We can only guess at what the new director of the Federal Housing Finance Agency (FHFA) told members of the National Association of Realtors® (NAR) last month, but it certainly provoked a response.  The Association sent a letter to Mark Calabria on Monday urging him basically not to make changes to the system for the sake of making them.

The letter, signed by current NAR President John Smaby, thanked the director, who was sworn in on April 15, for "sharing your thoughts on your new role," apparently in a speech to the group in mid-May.  However, it took issue with some potential reforms of the government sponsored enterprises (GSEs) Fannie Mae and Freddie Mac, primarily those that might prematurely shrink the GSE footprint.

Smaby said the NAR believes FHFA must allow Freddie Mac and Fannie Mae to meet their public mission of supporting liquidity and broad access, and that the FHFA is correct to respond to potential risks to them.  However, he adds that "reforms must be well designed and thoroughly vetted before implementation. Private capital has returned to the market in large volumes through bank portfolios and investment in the GSE's credit risk sharing programs, yet more remains to be done."

He urged Calabria to avoid any changes such as to fees or other factors that would curtail the GSEs' market share in order to create space for private mortgage money.  These "should only be done with actual participants in mind, rather than in an aspirational attempt to generate a private market for mortgage products," he said.

In other words, if you build it they might not come.

He adds that it is equally important that such reforms are tempered with the public mission of the GSEs in mind.   "If not, the consequences will be higher costs and/or limited access for many otherwise credit worthy homebuyers." He referenced a letter sent to Calabria's predecessor in March by 30 housing organizations including NAR.  It said in part, "Efforts to reduce the GSEs' footprint should not move forward unless there is compelling evidence that the private market is able to assume an expanded role. Furthermore, administrative reforms should not impede the GSEs' ability to grow particular business segments in response to an unmet need or a crisis."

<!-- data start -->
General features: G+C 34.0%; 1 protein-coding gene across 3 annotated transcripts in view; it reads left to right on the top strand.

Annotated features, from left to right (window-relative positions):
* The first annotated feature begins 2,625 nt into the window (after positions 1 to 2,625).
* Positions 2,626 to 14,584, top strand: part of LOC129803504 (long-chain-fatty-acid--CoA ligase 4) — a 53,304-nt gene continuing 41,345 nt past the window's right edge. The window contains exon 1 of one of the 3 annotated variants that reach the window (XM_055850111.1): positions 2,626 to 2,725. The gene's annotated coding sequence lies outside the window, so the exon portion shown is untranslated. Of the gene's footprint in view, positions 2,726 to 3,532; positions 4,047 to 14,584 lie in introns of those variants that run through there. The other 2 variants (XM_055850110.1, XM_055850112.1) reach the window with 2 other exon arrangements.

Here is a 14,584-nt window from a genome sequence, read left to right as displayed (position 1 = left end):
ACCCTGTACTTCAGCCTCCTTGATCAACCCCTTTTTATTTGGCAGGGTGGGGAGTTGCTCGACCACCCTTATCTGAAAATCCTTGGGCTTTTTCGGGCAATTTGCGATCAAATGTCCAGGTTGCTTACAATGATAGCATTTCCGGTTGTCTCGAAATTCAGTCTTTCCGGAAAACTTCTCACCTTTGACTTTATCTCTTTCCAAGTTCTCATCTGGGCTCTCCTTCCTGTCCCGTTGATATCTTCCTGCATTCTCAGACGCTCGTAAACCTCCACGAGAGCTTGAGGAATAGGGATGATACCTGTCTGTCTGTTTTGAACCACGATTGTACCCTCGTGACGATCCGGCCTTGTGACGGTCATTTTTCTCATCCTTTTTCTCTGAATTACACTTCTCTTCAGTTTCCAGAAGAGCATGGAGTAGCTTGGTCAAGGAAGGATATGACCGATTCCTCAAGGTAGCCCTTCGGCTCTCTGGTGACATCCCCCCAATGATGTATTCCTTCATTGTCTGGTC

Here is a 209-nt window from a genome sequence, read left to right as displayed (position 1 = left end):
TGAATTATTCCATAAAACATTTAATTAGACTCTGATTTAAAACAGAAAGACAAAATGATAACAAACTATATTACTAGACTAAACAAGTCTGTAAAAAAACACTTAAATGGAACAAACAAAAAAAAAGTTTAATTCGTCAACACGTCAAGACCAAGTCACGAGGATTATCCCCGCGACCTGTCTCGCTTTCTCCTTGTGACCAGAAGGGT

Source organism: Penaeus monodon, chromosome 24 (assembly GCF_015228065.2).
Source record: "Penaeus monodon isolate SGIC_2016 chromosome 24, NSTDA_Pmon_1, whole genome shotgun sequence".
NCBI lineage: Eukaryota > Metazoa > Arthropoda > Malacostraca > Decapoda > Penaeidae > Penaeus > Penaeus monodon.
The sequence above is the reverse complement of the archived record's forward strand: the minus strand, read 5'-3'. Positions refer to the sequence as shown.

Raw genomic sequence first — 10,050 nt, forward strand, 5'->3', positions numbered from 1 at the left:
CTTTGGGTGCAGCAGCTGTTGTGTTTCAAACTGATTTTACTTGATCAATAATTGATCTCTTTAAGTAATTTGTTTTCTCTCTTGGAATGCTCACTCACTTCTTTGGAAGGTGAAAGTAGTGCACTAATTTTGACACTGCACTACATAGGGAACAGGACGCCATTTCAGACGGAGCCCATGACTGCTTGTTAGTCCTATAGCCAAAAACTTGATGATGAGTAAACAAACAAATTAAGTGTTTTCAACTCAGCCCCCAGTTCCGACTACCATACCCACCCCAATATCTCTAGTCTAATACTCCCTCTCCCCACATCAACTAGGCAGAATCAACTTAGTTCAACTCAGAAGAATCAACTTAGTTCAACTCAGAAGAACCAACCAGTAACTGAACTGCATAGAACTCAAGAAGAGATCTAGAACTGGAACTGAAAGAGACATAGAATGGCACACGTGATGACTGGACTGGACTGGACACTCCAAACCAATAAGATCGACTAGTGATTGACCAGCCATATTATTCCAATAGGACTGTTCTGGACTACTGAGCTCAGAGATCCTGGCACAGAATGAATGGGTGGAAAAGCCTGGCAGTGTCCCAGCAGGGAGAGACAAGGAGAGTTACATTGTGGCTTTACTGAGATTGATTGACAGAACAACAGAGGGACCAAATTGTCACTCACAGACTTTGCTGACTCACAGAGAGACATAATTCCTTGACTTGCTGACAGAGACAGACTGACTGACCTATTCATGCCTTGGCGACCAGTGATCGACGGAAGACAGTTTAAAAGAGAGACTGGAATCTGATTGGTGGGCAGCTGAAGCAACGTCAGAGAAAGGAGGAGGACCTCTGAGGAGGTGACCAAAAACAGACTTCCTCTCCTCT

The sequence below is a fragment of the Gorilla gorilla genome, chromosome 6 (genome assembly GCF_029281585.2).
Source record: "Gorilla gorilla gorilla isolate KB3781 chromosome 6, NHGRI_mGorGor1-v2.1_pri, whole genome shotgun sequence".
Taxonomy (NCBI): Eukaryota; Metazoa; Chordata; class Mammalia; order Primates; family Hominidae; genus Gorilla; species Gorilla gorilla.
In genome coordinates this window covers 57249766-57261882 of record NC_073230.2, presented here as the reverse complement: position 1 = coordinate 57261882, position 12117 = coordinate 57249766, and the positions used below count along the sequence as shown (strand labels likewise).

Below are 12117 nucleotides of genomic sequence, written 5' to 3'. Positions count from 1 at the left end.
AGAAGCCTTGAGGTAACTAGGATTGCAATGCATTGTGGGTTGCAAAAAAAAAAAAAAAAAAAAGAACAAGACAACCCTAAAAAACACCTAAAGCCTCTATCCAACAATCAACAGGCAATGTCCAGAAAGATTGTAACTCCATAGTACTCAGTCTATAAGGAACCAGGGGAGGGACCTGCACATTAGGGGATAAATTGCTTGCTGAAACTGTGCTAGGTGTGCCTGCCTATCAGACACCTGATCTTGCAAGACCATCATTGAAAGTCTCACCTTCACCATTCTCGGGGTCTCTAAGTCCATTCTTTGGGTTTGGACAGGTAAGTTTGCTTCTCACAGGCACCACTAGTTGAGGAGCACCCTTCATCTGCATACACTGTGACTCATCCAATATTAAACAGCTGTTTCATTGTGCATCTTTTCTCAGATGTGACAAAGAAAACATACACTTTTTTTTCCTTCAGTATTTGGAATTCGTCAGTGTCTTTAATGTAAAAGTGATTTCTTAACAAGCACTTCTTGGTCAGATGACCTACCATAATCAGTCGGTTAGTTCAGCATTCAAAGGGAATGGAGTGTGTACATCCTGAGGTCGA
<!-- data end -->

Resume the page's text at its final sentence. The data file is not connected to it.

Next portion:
That letter suggested that any changes to the companies' footprint should come after only the most robust, multidimensional, data-driven analysis of the potential impacts, especially to mortgage pricing/costs, access to affordable housing, especially for middle income and underserved borrowers/markets and on the broader economy.

Smaby said that the director's comments in recent weeks questioning the need for an explicit government guarantee, which NAR strongly supports, are also concerning.  "A curtailed or eliminated guarantee could raise costs and threaten access to credit in small and mid-sized towns when recessions or natural disasters hit. Dilution of the mission will also affect middle income homebuyers and underserved markets, exacerbating the lingering impacts of the subprime crisis on inequalities in homeownership."

Finally, the letter asks FHFA to create a Mortgage Market Liquidity Fund (MMLF).  This would be held by the Treasury and designated to receive funds sent to the Treasury from the GSEs.  It would take credit and accounting losses while the GSEs remain under conservatorship then be transformed to seed a fund to protect taxpayers against any catastrophic losses by the GSEs post-reform.